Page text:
Published first in 1952, this fabulous and gripping read is the French expedition leader Maurice Herzog’s account of the first ascent of the mighty Annapurna (8091m) – the tenth highest mountain in the world and the very first 8000m peak to be climbed at that time – in the pre-monsoon season of 1950. The first ever ascent of an eight-thousander, made the French expedition team national heroes overnight. Their heroic conquest stirred up general mountaineering interest the world over.

Ever since it was first published more than six decades back, the book Annapurna, detailing the first conquest of an 8,000m peak, continues to be a bestselling classic of mountain and adventure climbing literature. Originally written in French language, the book was later translated into English language and subsequently into over 50 different languages. So far the book is said to have sold more than 15 million copies worldwide.

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Positioned in the Himalayas in north-central Nepal that includes Annapurna I over 8,000 metres, thirteen peaks over 7,000 metres and sixteen peaks of more than 6,000 metres, Annapurna Himal is a Sanskrit designation to the massif that translates into “full of food” and is revered as Goddess of Harvests. The main peak is held to be an intimidating peak with a deadly reputation. Even to get a close view of the main peak is a no mean task; a fact which is upheld by the mountaineering fraternity and the Annapurna peaks are considered to be among the world’s most dangerous mountains to climb. With an overall fatality-to-summit ratio of 40 per cent, many world class climbers prefer the Annapurna to be their last option among the eight-thousanders. Just a couple of years ago, in October 2014, 39 people were killed as a result of snowstorms and avalanches in the Annapurna region.

Back in 1950, with numerous handicaps including that of any accurate Himalayan map, route guide, technological aids or technically sound gear, the French expedition led by the author Maurice Herzog set out to try their hands at either Dhaulagiri or the Annapurna. For more than a month, the team initially struggled looking for a feasible route to either Dhaulagiri or Annapurna. Just as they hear the arrival of monsoons, the group having decided the Dhaulagiri to be out of reach and way too difficult, fix and direct their efforts to the North Face of the mighty Annapurna.

The telling account begins with myriad nuisances of establishing base camp, provisioning foods and supplies as well as arranging porters and alliancing with locals. The team begin with multiple exploratory reconnaissance where each expedition member has a specific task assigned to survey the area around Annapurna and its neighbour Dhaulagiri; trying to find a feasible access to the top of either one.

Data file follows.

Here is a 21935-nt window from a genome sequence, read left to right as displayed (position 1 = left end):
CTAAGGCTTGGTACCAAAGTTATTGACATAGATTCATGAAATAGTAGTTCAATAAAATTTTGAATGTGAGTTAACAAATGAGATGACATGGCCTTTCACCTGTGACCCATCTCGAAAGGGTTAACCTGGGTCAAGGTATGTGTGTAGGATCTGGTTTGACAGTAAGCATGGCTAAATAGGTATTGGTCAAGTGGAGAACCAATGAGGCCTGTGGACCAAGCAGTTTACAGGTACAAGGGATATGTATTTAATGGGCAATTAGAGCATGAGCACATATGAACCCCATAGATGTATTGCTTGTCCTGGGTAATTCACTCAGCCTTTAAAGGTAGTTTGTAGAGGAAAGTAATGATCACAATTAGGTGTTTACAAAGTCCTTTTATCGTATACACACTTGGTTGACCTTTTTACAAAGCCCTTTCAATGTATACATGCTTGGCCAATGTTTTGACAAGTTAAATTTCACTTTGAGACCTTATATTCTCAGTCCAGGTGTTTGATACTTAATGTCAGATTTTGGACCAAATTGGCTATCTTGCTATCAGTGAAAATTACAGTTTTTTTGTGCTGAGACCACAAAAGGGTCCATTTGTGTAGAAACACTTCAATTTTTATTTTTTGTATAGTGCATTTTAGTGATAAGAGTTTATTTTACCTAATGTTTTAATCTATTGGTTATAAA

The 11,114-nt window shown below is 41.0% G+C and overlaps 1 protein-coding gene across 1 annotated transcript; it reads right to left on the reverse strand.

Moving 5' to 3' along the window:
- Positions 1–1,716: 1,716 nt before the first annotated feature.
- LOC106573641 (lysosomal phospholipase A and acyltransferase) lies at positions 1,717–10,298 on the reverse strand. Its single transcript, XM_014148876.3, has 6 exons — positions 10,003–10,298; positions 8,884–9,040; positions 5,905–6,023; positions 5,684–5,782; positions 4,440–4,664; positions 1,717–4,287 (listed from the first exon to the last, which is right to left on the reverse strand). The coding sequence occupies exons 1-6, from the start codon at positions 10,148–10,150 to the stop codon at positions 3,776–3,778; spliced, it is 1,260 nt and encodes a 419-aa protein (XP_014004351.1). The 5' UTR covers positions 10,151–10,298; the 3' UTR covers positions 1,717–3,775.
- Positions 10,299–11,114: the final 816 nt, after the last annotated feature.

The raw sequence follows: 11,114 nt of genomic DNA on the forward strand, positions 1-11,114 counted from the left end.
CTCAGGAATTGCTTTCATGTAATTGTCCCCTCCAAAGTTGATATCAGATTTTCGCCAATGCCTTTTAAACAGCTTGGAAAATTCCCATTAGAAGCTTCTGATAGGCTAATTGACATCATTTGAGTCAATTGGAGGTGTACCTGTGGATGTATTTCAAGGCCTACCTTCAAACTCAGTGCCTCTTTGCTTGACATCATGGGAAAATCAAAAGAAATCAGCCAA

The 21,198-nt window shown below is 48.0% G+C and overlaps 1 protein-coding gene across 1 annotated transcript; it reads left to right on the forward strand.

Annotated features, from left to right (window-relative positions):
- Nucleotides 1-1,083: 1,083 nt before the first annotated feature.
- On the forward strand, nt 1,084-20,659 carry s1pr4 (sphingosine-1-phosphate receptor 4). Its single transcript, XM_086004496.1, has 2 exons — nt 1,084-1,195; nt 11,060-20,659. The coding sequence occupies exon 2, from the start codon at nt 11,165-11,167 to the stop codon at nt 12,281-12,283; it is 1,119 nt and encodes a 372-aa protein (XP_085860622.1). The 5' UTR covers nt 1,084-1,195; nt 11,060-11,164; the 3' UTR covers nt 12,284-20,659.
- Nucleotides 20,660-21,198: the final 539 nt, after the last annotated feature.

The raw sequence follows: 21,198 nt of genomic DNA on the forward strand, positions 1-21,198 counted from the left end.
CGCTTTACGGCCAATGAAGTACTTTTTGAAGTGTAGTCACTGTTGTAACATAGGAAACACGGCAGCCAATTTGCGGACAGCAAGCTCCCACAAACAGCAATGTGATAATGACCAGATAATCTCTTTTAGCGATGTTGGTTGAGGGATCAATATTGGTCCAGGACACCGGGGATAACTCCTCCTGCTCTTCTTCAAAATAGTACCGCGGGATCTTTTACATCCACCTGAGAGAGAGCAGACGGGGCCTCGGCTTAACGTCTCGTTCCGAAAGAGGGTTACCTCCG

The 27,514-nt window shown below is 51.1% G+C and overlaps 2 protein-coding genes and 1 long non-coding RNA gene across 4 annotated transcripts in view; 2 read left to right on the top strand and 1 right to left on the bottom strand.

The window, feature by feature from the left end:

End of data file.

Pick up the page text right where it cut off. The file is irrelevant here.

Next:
Slowly but painstakingly, and at times frustratingly, the team arrives at a conclusion with respect to the routes and plans to conquer either one of the prized peaks. With the arrival of monsoons in Calcutta, the final assault starts taking shape to climb the Annapurna. After which the frustration started to peter out and pitches became more productive and realistic. With their expertise, enthusiasm and not to forget the exceptional camaraderie which is so uncommon in today’s world of mountaineering, the team quickly established the trail and camps up the mammoth Annapurna.

Against the overpowering odds of the harsh Himalayan terrain and weather, the determined team carried on with complete synchronisation keeping in mind the dangers ahead. The mannerism of planning and detailing to gain the height reflect on the fundamental discipline in French team members. With persistence they carried on successfully. The entire narrative is quite readable and realistically presents minor details seemingly live time.

On the fateful day of June 03, 1950 Maurice Herzog and his teammate Louis Lachenal reached the summit of Annapurna without any supplemental oxygen. The harrowing descent in the bad weather, however, turned into a nightmare with Herzog losing his gloves in excitement after which his hands became frostbitten. Lachenal’s feet too became severely frostbitten. As they both barely make it back to camp V, Lionel Terray and Gaston Rebuffat helped them to ease but the rough weather obstructed all their plans to descend the slope safely. The team wandered helplessly on the exposed slopes before finding a crevasse to spend the night. As they emerge out of it next morning, they get caught in an avalanche. The raw but expert medical treatment and care they both received right from camp II in the open to the plains, by the expedition doctor, was truly exceptional.

After descending from the sanctuary, the end part of the book deals with multiple amputations of the two infected climbers and village life as the author is carried on the back of a porter or on a stretcher through hills and jungles on their way back to civilisation of the plains. The book is a gripping account of the heroic climb and is definitely one of the best I have ever come across. Herzog’s masterful narrative makes it to be one of the greatest mountain-adventure stories of all time. The latest edition of the book in English featuring a foreword by the legendary Conrad Anker is averagely priced at Rs 900 at Amazon and Flipkart. I totally recommend this book to someone who is a keen enthusiast of the Himalayas and especially mountaineering.